It must be said that Midgette focused on albums aka CDs. She didn’t mention and might not have had stats on mp3 downloads, but she’s absolutely right when she says that “If classical music can’t make money, it can’t stay alive…”, and goes on to say that, “…it’s notable that recordings appear to do worse than concert ticket sales. If everyone who attended the National Symphony Orchestra on a given night bought a copy of the same album, that album would leap to the top of the classical charts every week”.
Got a point, she does.
But I need to ask: was anyone selling CDs in the lobbies before, at intermission of, and after these orchestra concerts? Is anyone actively soliciting email addresses at these events? And what about mp3 downloads? Why not push those? Why not do a lot more “live in concert” performances and sell the resulting recordings thereafter?
This is the 21st Century. If the wonderful, magical tradition of Western Classical Music that I love so much is to survive, we, in the community of those that love it, need to find ways to reach more people more ways, to market and sell in new ways.
I believe if we take on that challenge, we have a chance to succeed.
On my way to enjoy an evening of socializing and to play some piano quartets with some musician friends I happened to be listening to a PRI show called The World. The topic being covered was the emergence of China as a place where world class violins are now being built by an old world craftsman trained in Italy after 5 years “in the country side ‘working like a peasant’” and his proteges. That artist craftsman, Zheng Quan, works at the Chinese Conservatory of Music, where, according to the PRI piece, he teaches at the only school in China to offer mandatory training as a string player for those students who want to become (Western) stringed instrument builders.
The transcript, photos and sound file can be found here: http://www.theworld.org/2010/01/06/violins-made-in-china/.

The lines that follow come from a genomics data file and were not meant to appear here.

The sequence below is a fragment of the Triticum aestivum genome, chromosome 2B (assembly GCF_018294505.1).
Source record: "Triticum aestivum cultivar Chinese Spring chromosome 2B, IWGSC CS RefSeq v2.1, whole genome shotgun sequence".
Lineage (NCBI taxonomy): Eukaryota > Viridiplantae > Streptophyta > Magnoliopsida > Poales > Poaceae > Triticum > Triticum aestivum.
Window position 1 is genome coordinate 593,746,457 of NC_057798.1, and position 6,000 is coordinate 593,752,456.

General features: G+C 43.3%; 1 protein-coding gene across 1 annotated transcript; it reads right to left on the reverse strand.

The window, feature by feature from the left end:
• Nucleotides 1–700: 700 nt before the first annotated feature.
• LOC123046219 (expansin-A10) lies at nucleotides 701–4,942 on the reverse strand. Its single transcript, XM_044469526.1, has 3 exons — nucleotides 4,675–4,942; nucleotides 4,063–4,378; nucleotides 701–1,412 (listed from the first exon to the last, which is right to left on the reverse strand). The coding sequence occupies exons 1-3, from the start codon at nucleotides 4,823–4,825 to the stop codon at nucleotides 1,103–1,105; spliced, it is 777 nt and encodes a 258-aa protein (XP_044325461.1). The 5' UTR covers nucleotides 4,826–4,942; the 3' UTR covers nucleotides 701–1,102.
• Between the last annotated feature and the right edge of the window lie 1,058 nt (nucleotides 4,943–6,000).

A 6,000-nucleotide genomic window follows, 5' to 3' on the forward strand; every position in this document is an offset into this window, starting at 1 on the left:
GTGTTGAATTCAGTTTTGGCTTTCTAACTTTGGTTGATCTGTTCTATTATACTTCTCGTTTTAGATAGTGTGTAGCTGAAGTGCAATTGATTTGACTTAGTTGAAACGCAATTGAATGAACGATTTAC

For this writer, a proud-to-be-American citizen and grandchild of immigrant parents, the report was both heartening and sobering.
I was heartened to learn that the fine arts of violin making and the playing of Western Classical violin music are now being appreciated in China, a place with a LOT of people.
I am sobered by the thought that the next generation of great instrument makers as well as players may be one that does not include our children. At the high end (hand built and custom built instruments), I worry that our own skilled instrument builders are being starved out of business for lack of interest and funding. At the middle and lower ends (mass produced instruments), I worry that our we may have already lost our production capacity, infrastructure and work force to the pressures for profit and subsequent “off-shoring” of manufacturing plants and jobs. As for players and singers, the pressure is on them from society in general and concerned for their welfare parents, to keep music as a hobby learned in childhood and adolescence, not to be confused with a way to make a living as an adult.
Those are my thoughts and feelings on the subject topic. I welcome yours as comments to this post and wish you a good day whatever day you happen to read it.
I don’t know anybody, at least I don’t believe I know anybody, who’s doing better now than they were in 1999, the last year of the Twentieth Century – but then, I’m a working musician, and I don’t have an office on the executive floor at Goldman & Sachs or Bank of America or… you take my point.
This post being on a blog primarily concerned with music as art and inevitably with music as business, I want to swing the spotlight around to focus on your experience of the ‘Aughts, particularly if you’re a working musician.
If it’s the case that you’re doing better, how’d you make that happen?
If it’s the case that you’re not doing as well, what happened? Did the funding for your organization dry up (think Baltimore Lyric Opera, for example)? Are people spending less on music lessons for their kids? Are you being paid on time? Is it harder to find students? gigs?
And “how is Andrew Kraus doing?”, you ask.
I’m holding my own, and had some great experiences in 2009 including being a guest soloist with the Mantovani Orchestra on their China Tour in the Spring. I’ve started collaborating regularly with two wonderful musicians: Laurien Laufman – Cellist, and Jennifer Paschal – Soprano. You can see details of upcoming recitals with both of them on my events page.
Enough for now about me and my views on this topic. How about you?